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Misinformation & Fake News

What Makes Real News Real?

  • Real news is presented by real news sources.
    • Check your news source for a code of ethics or a mission statement
  • Real news is written by reporters with degrees in journalism and, often, in the fields in which they report.
  • The primary goal of real news is to inform.
    • If you're mad, scared, furious, or anxious, you will want to investigate the article's claims further.
  • Real news can be verified.
    • You should be able to find reports, statistics, and other real news articles that support what you're reading.

Journalists and Their Code of Ethics

One of the ways in which a news source demonstrates its authenticity and responsibility to its readers is through a publicly accessible code of ethics or standards.  A sample of various codes, mission statements and ethics handbooks are listed below.

Society of Professional Journalists code of ethics, including:

  • seek truth and report it
  • minimize harm
  • act independently
  • be accountable and transparent

NPR Standards of Journalism, including:

  • accuracy
  • fairness
  • completeness
  • honesty
  • independence
  • impartiality
  • transparency
  • accountability
  • respect
  • excellence

New York Times Code of Ethics, including:

  • fairness
  • integrity
  • truth

Finding Real News

A random list of reliable news sources:

The New York Times

This is the most influential newspaper in the U.S. in my view. Its editorial page and some of its news coverage take a left-leaning, progressive view of the world. But the NYT also hews to ethical standards of reporting and the classic elements of journalism in America.

The Wall Street Journal

The WSJ is still brand X among daily business publications in the world. Its editorial page is a bastion of American free-market conservatism, using the motto, "free markets, free people." It has won several Pulitzer Prizes for editorials and columns that feature a clear thesis, backed up by thorough fact-based reporting and bold arguments. *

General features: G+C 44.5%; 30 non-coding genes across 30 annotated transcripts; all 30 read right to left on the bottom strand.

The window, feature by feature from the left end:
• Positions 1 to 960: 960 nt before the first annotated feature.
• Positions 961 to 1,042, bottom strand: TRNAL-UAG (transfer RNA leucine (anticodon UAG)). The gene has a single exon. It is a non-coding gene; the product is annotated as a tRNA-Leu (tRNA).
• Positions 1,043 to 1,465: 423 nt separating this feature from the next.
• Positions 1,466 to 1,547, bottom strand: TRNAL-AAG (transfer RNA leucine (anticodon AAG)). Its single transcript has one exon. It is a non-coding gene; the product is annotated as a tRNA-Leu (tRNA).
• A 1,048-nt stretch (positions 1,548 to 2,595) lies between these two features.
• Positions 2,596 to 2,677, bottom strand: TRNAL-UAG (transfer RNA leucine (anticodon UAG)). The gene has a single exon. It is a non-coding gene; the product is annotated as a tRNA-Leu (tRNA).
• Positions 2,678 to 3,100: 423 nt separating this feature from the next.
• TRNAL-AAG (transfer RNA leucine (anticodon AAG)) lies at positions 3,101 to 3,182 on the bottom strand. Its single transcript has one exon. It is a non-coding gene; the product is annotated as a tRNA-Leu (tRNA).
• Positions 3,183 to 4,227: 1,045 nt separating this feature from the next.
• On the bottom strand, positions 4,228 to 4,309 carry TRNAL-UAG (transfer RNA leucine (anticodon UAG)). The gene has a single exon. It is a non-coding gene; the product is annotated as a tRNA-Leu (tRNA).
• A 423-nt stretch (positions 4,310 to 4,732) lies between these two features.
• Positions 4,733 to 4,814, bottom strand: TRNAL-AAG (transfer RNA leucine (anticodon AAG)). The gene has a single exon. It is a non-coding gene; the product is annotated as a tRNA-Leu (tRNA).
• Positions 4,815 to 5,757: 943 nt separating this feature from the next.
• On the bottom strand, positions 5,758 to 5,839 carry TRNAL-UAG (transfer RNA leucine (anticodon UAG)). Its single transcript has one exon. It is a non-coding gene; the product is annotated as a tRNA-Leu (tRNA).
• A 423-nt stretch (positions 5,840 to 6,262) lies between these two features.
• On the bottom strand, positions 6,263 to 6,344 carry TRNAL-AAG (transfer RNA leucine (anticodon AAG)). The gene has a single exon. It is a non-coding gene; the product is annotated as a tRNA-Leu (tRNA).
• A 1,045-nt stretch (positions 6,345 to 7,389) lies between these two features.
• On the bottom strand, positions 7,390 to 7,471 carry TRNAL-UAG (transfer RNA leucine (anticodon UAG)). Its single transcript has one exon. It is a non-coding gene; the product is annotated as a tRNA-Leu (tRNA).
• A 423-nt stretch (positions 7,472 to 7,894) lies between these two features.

The Washington Post

The newspaper that brought down President Richard Nixon with its reporting on the Watergate scandal in the early 1970s maintains its intellectually robust tradition under the new ownership of founder Jeff Bezos. The Post has, for decades, been part of the big three national papers - a peer of the NYT and WSJ - in terms of winning Pulitzer Prizes, hiring the best and brightest reporters and producing big scoops.

4. BBC

The BBC is the global standard bearer for excellence in broadcast radio and TV journalism.

The New Yorker

This American treasure publishes sophisticated narrative non-fiction pieces from top writers and reporters each week in a print magazine and, increasingly, on other platforms. The long-form non-fiction reports on politics, culture, business and other topics often take months to report, write and fact check. The result is deep reporting and analysis each week that is hard to find elsewhere.

Wire Services: The Associated Press, Reuters, Bloomberg News

You can't exactly "subscribe" to these wire services. But you can trust reports from these organizations to be factual. They provide a backbone of news and information flows about politics and the economy.

Foreign Affairs

This bi-monthly magazine is published by the Council on Foreign Relations. It's a serious magazine for people who want intelligence on global affairs.

The Atlantic

This is another national treasure, a monthly magazine that presents a view of the nation and world from Washington D.C. It is informed by many top journalists who write long-form features and also write some analysis.


Founded by reporters who left the Washington Post in 2006, Politico has built itself into a crucial player in politics reporting in the U.S. (and with expansions to Europe). It does publish some products in print, but Politico is easily accessible on the Internet and mobile devices.

National Public Radio

The Christian Science Monitor

NBC News

CBS News

ABC News